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Published: Jan 10, 2022 By Alex Keown
Volker Hartmann/Getty Images
Bayer and Mammoth Biosciences forged a strategic collaboration potentially valued at more than $1 billion. The partnership grants the Germany-based pharma giant access to Mammoth’s CRISPR technology to develop in vivo gene-editing therapies.
The companies plan to harness the power of the CRISPR technology across five preselected in vivo indications. While the companies did not disclose all of the indications they intend to target, Bayer said their first focus is liver-targeted diseases.
Bayer described privately-held Mammoth’s CRISPR program as a “key enabling technology” expected to enhance its efforts to develop new therapeutic approaches and bolster its recently-established cell and gene therapy capabilities. Bayer has quickly built a solid cell and gene therapy platform due to the acquisition of BlueRock in 2019 and AskBio in 2020.
In 2020, following those acquisitions, Bayer announced its cell and gene therapy strategy that aims to maximize the capabilities of its acquisitions. When the company announced the strategy, Bayer said the role of its Cell and Gene Therapy Platform would serve as a strategic guide to ensure complementary support and progress. Bayer is already harnessing its gene and cell therapy programs to tackle diseases like Parkinson’s. Bayer’s gene therapy subsidiaries are each taking different approaches toward the condition.
In its announcement this morning, Bayer said that cell and gene therapies are the next step in the evolution of drug development. The company could address the root cause of diseases and potentially reverse the disease state with a one-time treatment through cell and gene therapy approaches.
“Bringing together Mammoth’s novel CRISPR systems with our existing gene augmentation and our induced pluripotent stem cell (iPSC) platforms will allow us to unleash the full potential of our cell and gene therapy strategy,” Stefan Oelrich, president of the Bayer Pharmaceuticals Division said in a statement. “Partnering with Mammoth’s cutting edge scientific team is a fundamental pillar for our company to improve the lives of patients suffering from conditions that are currently still difficult to treat.”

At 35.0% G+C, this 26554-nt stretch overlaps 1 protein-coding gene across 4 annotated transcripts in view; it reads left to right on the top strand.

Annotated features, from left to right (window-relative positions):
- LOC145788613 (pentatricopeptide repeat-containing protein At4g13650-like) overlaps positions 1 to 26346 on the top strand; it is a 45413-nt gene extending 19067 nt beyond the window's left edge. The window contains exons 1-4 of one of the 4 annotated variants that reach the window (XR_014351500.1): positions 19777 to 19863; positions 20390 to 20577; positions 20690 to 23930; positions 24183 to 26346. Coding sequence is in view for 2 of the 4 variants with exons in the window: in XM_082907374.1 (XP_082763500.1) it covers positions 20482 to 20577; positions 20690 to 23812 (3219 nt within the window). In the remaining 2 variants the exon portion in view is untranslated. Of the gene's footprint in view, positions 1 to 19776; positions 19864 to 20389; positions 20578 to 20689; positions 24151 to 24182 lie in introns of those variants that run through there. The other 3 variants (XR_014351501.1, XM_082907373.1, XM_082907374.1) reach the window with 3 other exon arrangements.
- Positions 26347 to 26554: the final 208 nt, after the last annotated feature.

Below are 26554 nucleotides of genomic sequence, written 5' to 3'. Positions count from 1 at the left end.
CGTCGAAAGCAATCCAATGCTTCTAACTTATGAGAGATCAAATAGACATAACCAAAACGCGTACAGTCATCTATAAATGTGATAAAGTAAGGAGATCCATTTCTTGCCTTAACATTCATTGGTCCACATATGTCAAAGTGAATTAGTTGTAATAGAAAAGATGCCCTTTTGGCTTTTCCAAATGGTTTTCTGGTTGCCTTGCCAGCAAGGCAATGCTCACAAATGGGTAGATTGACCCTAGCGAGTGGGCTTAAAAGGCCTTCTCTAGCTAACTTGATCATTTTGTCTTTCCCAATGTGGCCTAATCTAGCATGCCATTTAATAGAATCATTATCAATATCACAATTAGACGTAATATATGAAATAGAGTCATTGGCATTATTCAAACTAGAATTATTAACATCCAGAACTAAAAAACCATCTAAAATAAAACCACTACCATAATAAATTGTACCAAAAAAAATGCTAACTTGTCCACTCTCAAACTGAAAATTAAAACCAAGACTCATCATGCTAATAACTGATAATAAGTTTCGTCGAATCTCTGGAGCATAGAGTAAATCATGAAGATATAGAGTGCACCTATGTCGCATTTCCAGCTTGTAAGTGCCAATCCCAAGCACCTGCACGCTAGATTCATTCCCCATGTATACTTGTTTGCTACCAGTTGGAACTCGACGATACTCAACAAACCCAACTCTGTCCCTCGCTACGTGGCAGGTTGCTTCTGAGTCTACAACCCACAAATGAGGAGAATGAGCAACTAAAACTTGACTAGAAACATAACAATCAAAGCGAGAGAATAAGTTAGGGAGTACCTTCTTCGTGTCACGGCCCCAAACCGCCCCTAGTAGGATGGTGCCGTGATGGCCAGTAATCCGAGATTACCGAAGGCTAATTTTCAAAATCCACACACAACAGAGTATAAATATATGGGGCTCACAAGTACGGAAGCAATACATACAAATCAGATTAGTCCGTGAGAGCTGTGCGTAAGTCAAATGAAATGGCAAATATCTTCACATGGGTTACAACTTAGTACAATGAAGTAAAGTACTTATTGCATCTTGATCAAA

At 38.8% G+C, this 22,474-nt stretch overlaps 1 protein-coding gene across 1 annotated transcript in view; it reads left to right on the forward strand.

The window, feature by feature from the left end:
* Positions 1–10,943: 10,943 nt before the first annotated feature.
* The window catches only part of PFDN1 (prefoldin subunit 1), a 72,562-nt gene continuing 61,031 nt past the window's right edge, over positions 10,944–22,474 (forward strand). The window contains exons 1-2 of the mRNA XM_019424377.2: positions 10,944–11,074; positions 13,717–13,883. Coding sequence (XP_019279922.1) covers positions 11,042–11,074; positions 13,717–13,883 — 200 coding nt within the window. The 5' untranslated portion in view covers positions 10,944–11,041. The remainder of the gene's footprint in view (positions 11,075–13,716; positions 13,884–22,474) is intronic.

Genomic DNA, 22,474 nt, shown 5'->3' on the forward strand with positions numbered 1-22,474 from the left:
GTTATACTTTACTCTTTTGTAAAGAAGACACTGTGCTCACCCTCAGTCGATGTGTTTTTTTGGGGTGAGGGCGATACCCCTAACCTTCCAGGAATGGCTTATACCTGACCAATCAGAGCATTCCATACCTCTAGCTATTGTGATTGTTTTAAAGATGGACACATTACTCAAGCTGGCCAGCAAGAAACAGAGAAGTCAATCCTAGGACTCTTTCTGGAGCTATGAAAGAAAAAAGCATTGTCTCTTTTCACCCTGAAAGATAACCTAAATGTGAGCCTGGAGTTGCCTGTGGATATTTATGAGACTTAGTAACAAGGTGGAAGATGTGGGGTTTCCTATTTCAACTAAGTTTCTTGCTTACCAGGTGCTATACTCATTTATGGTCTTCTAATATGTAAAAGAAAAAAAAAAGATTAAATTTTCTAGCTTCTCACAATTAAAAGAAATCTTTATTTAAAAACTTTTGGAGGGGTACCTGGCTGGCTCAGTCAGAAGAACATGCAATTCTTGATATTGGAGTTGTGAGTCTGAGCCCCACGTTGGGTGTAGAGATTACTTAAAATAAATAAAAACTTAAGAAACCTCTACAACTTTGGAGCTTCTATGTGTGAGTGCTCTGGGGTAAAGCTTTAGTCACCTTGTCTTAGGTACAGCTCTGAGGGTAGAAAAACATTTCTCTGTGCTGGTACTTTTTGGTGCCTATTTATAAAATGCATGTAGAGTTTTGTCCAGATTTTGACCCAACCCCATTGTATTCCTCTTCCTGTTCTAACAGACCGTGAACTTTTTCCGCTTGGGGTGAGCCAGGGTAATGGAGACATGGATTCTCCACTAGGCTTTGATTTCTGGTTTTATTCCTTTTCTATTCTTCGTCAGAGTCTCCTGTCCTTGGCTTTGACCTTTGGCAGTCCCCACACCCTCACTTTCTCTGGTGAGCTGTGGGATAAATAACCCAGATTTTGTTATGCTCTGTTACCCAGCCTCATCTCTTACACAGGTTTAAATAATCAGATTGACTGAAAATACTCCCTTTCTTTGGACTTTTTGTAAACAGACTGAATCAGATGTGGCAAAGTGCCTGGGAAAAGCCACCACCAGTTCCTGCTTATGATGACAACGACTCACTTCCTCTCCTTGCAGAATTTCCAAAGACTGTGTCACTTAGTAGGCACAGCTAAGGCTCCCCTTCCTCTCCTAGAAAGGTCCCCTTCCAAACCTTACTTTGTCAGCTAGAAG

With the collaboration, Bayer will harness Mammoth’s ultra-small Cas enzymes, including Cas14 and Casɸ, which are expected to provide expanded high-fidelity gene-editing combined with targeted systemic delivery. Through an in vivo approach, Bayer said the company could use the technology to target a wide range of genetic diseases associated with high unmet medical needs.
Peter Nell, Ph.D., chief business officer and head of Therapeutic Strategy at Mammoth, said the company is excited to work with Bayer on this project. Nell said the partnership would build on Mammoth’s “technology leap” with its CRISPR system, combined with Bayer’s expertise in successful drug development.
“This joint effort has the potential to benefit patients by developing CRISPR-based approaches for the clinic with the appropriate urgency while ensuring scientific excellence and safety,” Nell said in a statement.
Under terms of the deal, Bayer will make an upfront payment of $40 million to California-based Mammoth Biosciences. When potential milestone and commercial payments are factored into the deal, Mammoth could rake in more than $1 billion. The agreement includes Bayer funding the research. Additionally, the two companies intend to explore ex vivo projects on what was described as a “nonexclusive basis.”
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